Tuesday, June 28, 2011

Liberal Confessions About My High School Reunion

I cannot be prosecuted for saying any of this because I may in fact be lying. So you and you and you too, don't even try.

My twenty-year high school reunion was really fun, but kind of stressful. It's hard to show up as one of the say five unmarried women at a reunion. Everyone is talking about their kids and husbands and most of the gay classmates just stayed away because it was in Colorado Springs. Colorado Springs may be the most gay unfriendly city in The United States.

Suffice it to say, the woman who bullied me all through high school patronizingly asked me if I am okay. I said I was. But I was just floored. So I joined a group of boys smoking pot and got darn good and stoned. Later I found myself staring at a really nicely woven carpet from India at someone's house. There are a lot of things I may not know, but I do know a fine carpet when I see one. I was down on my hands and knees inspecting every single hand sewn fiber.

What made the reunion even more challenging was the single classmate who told me not to be concerned about being single who later got proposed to at the reunion. Man, I just sucked down some more pot.

I also enjoyed all the people telling me I looked about the same as I did in high school. I guess that was because of my weight. I have not gained that much weight. That helps. I had to keep looking at name tags and one person chastised me for doing so. Well excuse me for not knowing who you were about one hundred and fifty pounds later. More pot.

There was a slide show. There were quite a few pictures of me playing varsity tennis and running and stuff. This brought a round a loud applause that kind of shocked me, but I was also stoned. I guess I am some sort of athletic hero. Or not. I don't know.

The men I hung around were discussing which women had had plastic surgery. Never mind our class produced some female attorneys and doctors, all the men cared about was the probability of plastic surgery. More pot. Very high. High as a kite and not giving a shit either.

Then it was over. I left my sweater at my cousin's house which somehow got back to her eventually. I survived. I made it back to Washington and I think one reunion is enough for me for a lifetime. I really do like handwoven carpets though. Always will. Stoned or not. -Alison Whiteman

Top Ten Reasons I Like Being Disabled

1. If you are disabled, people assume you are also stupid. However, an Irish writer wrote an entire book that was much like James Joyce's Ulysses with a stick attached to his head. He pounded out this piece of literary genius one letter at a time. His name was Christopher Nolan.

2. Some people assume that no matter what disability you have, all decisions must be made for you by them. You have no say in your own care. This puts people with disabilities in camp with five-year-olds regardless of functional ability. These people most often have known you for less than a year.

3. People offer you all kinds of unproven cures. This can be entertaining as long as you just smile and remain friendly. Do not spend your money on their products.

4. I got diagnosed at the age of 32. When my now deceased professor saw me at Safeway and asked me how I am doing, I said, "Well, I found out I have MS." He said, "Sex after fifty is pretty good, Alison." I was thirty-two years old. He dropped dead of a heart attack two years later. Good riddance really.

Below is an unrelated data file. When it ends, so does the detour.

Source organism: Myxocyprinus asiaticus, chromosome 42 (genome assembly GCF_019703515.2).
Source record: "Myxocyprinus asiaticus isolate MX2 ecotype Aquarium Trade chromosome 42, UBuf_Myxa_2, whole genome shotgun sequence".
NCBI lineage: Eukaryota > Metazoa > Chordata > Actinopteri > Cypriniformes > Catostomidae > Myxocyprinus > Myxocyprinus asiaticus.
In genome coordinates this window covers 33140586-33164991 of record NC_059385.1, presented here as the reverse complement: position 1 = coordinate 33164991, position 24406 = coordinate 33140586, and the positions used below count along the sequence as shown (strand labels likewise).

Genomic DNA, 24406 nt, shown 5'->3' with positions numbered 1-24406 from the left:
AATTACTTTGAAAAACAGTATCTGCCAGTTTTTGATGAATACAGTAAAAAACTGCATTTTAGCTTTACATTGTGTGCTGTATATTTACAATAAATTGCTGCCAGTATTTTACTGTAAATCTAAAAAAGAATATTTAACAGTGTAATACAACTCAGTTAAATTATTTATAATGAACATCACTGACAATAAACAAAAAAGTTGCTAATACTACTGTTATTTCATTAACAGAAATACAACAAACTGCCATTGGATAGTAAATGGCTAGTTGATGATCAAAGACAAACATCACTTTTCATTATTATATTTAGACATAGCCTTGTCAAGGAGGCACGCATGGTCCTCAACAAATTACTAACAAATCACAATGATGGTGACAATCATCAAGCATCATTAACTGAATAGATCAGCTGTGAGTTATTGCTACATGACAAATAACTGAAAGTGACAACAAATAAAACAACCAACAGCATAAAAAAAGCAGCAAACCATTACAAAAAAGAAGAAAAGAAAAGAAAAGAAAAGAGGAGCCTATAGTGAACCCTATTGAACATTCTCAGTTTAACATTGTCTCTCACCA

5. When someone found out I had finally been diagnosed with MS, she said, "Well, unlike the rest of us, you don't have to work anymore." Oh sure. I will take a debilitating disease over a normal life of working any day.

6. Right wing Christians tell me I am possessed by demons. I just tell them demons are contagious and touch them. See? I told you so.

7. When I was single, one man said, "I won't take care of you." I wasn't asking him to. Then he said, "Could this happen to me?" Yes, it actually could. And I sort of hope it has really.

8. I get all sorts of negative attention from enabler types. This is better than no attention at all. Well, not really, but sort of.

9. Now and then I scare the crap out of people. They start to feel sorry for me and I say, "We all have to die ." Then they just come up with an excuse to leave. Good riddance.

10. People who are not stupid treat me just like anyone else. Thank God for them. -Alison Whiteman

Monday, June 27, 2011

You Want A Picture Of My Brain?

I appreciate the top notch care I might get during this first major flare of MS in eleven years. I say might get because first I have to get my medicaid transport back. I am not even sure that is possible because of all the recent budget cuts.

Today I got a call from Swedish asking when I am available for another MRI. This would be my fourth MRI since 1998. I said I had one in 2010 and doubt Medicare will pay for another one. "Oh, we will let you pay that off in installments." Oh no! I am not paying you for a picture of MY brain!

I don't even know if we need to take a picture of it as much as get the flare to go away. I won't take steroids and they know that. I won't take painkillers either. I swear I might have been able to give birth without any drugs I am so pain tolerant. I will never know, thank goodness. I did not have kids and I am not starting now.

Swedish is welcome to have my brain when I am done with it. I will have it put on ice with a fresh slice of lemon. It will be nothing like the brain of a famous person, just a woman who managed to get by somehow. If it helps to find the cure, assuming the cure is not found within my lifetime, I don't mind.

It's only a brain. -Alison Whiteman